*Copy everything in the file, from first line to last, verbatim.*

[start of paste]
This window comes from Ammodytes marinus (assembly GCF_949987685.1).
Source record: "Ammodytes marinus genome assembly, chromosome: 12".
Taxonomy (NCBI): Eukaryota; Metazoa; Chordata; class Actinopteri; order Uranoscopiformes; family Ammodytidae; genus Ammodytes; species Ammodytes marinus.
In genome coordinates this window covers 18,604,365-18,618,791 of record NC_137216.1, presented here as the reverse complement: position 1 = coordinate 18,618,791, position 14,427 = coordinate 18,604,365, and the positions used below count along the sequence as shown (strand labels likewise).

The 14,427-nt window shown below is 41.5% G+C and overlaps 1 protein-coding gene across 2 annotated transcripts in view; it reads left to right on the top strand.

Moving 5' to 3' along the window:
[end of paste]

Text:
This window comes from Ammodytes marinus (assembly GCF_949987685.1).
Source record: "Ammodytes marinus genome assembly, chromosome: 12".
Taxonomy (NCBI): Eukaryota; Metazoa; Chordata; class Actinopteri; order Uranoscopiformes; family Ammodytidae; genus Ammodytes; species Ammodytes marinus.
In genome coordinates this window covers 18,604,365-18,618,791 of record NC_137216.1, presented here as the reverse complement: position 1 = coordinate 18,618,791, position 14,427 = coordinate 18,604,365, and the positions used below count along the sequence as shown (strand labels likewise).

The 14,427-nt window shown below is 41.5% G+C and overlaps 1 protein-coding gene across 2 annotated transcripts in view; it reads left to right on the top strand.

Moving 5' to 3' along the window: